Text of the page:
Blossoming in Provence


I read Espinasse’s earlier book, Words in a French Life, a few years ago and liked the way she connected stories from her new life in the south of France with French vocabulary lessons. Blossoming in Provence is more of the same. And equally inviting.

Island of Port-Cros (c) Kristin Espinasse
The heavy object, to the right, looks like "une meule" or grindstone. Wonder what it used to grind? There are plenty of wild olive trees on the island, but no local olive oil, it seems....

Would you like to see more pictures of the island of Port-Cros? Have you ever been there? Let us know, here in the comments section

(Just making sure you have not confused the island of Port-Cros with the nearby island of Porquerolles, shown in this blog post.)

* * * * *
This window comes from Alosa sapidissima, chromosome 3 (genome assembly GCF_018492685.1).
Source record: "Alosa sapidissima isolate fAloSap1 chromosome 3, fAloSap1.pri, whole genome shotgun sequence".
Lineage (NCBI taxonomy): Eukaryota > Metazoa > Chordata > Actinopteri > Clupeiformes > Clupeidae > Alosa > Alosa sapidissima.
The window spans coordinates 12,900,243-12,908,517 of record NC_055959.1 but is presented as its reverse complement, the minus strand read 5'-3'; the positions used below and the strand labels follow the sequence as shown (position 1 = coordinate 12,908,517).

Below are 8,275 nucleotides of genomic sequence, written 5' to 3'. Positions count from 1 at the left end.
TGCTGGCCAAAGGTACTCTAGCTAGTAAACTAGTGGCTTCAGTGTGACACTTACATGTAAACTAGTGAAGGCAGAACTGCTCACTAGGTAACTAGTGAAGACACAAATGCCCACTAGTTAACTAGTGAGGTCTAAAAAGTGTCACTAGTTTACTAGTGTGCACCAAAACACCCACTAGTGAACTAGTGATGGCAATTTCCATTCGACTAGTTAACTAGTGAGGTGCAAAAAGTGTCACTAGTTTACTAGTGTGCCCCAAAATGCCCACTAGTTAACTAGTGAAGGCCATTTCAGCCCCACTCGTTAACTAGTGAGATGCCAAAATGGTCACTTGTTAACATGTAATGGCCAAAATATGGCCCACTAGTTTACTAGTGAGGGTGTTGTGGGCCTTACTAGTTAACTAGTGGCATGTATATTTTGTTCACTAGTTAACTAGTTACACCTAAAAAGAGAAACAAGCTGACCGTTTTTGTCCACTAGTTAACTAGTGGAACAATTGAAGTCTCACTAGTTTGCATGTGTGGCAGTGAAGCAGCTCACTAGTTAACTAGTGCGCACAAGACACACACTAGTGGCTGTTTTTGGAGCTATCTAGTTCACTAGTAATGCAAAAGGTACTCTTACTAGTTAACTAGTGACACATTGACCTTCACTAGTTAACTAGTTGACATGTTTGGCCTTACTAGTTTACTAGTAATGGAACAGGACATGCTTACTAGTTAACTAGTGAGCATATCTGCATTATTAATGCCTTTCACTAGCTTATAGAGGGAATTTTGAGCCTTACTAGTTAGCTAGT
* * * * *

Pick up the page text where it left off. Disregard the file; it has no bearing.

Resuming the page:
Ongoing support from readers like you keeps me writing and publishing this free language journal. If you find value in this website and would like to keep it going strong, please know your donation towards this effort makes all the difference! A contribution by check or via PayPal (links below) is greatly appreciated. Merci!

♥ $10    
♥ $25    
♥ Or click here to send the amount of your choice

To purchase our memoir, THE LOST GARDENS click here.


Autumn in Les Baux de Provence (c) Kristin Espinasse
Picture taken at the hilltop village of Les Baux de Provence.

fluvial(e) adjective (flew-vee-al)

    : river, riverine; flowing

Audio File: Listen to Jean-Marc read the following example sentence and the list of French terms:  Download MP3 or Wav file

Kristi et sa meilleure amie, Susan, sont parties pour une croisière fluviale sur le Rhône
Kristi and her best friend, Susan, went on a Rhône river cruise. 

la voie fluviale = waterway
les ports fluviaux = river ports
la circulation fluviale = inland waterway traffic
les eaux fluviales = river water